Post Proposition 36: what will happen to the incarcerated?
Now that two-thirds of the California electorate has mandated treatment rather than a sentence of incarceration for a first or second conviction for illegal drug possession and/or usage one must ask: What now happens to those already incarcerated solely for illegal drug possession and/or usage?
As written, the U.S. Constitution forbade all ex-post facto law.
That stricture was early wiped out for civil law, but it still applies to criminal law. However, unless I am ill-informed, we shall now have “ex-post facto punishment” in a “Catch-22” situation somewhat analogous to that of death-row innocents who cannot hope to save themselves, because DNA tests are in applicable to their cases or necessary evidence has been destroyed.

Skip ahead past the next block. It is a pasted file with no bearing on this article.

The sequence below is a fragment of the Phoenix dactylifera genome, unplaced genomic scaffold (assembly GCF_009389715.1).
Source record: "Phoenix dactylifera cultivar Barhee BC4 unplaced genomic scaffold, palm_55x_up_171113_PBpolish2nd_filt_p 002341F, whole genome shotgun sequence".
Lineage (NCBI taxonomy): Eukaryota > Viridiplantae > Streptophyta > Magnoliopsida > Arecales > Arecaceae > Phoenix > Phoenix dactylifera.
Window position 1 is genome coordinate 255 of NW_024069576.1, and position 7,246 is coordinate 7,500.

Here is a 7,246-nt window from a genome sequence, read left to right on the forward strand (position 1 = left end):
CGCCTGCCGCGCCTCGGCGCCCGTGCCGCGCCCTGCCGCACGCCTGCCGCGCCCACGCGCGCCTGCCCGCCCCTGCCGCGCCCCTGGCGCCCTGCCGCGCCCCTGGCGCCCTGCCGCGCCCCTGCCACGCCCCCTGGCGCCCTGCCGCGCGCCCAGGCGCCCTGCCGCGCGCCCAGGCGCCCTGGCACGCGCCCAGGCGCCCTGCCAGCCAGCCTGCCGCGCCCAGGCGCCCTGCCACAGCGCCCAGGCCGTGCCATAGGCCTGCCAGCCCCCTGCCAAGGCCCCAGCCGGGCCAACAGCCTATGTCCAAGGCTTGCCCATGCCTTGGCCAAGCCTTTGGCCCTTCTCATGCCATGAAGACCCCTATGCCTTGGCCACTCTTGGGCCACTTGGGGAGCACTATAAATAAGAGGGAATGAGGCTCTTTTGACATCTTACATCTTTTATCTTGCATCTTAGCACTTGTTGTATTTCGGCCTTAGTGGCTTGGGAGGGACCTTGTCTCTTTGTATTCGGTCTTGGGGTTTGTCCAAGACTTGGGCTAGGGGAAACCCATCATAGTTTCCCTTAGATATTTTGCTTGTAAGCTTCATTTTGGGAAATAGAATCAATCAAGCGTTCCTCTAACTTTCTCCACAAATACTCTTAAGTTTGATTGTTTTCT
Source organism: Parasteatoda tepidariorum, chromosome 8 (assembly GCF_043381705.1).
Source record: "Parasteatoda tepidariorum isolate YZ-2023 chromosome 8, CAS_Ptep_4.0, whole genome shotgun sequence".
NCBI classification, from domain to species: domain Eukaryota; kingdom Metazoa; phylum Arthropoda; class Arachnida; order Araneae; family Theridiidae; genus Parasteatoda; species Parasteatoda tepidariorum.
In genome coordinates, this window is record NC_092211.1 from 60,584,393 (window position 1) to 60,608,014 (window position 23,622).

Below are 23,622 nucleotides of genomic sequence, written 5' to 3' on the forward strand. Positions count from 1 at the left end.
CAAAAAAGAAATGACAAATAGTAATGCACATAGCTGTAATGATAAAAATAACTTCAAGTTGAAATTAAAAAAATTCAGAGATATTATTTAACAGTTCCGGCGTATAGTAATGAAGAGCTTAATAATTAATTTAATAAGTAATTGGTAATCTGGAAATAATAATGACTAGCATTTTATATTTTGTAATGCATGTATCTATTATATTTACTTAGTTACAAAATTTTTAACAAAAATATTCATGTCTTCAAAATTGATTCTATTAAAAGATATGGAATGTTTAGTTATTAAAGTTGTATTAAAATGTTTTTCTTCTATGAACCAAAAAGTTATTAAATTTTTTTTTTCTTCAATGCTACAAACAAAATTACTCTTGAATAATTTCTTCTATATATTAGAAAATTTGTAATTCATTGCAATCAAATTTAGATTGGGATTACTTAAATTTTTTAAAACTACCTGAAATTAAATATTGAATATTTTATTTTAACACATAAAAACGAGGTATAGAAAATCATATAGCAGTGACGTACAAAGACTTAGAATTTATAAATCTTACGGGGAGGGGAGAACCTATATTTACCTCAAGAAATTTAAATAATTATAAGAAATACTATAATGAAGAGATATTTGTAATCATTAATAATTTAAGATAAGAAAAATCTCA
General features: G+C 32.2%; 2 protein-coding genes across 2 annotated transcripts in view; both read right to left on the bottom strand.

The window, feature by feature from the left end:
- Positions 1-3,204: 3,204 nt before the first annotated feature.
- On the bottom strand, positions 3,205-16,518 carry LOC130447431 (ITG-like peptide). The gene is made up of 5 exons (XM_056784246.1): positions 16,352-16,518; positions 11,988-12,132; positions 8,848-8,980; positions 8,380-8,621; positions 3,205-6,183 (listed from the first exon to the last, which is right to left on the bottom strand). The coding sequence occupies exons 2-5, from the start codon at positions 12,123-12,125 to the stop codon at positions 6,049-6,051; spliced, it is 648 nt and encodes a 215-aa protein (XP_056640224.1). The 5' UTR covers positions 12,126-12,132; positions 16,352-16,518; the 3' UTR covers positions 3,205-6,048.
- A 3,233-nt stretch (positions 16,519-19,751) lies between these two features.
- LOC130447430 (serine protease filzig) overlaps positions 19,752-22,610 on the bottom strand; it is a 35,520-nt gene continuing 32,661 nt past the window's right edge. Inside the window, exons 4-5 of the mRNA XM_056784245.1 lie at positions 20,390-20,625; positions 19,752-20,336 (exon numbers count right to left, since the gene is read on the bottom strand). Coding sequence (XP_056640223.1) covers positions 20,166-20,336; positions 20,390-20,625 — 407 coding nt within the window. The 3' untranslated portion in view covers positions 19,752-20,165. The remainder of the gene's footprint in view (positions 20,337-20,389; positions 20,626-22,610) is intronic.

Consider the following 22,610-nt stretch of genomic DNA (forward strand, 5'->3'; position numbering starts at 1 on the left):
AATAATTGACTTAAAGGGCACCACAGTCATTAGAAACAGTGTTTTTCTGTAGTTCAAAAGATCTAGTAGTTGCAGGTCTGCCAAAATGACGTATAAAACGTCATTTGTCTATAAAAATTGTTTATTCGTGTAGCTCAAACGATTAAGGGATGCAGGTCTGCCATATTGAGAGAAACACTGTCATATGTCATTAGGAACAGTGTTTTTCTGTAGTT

Must those now rotting in jails and prisons in California solely for first and second-time illegal drug usage and/or possession secure lawyers and put through appeals for their release?
Can the courts that sentenced them order their immediate release, (If so, in many cases would they?) or will Governor Davis have to do the right thing and sign a blanket pardon?
Clarification in your pages would be appreciated.
Judith Segard Hunt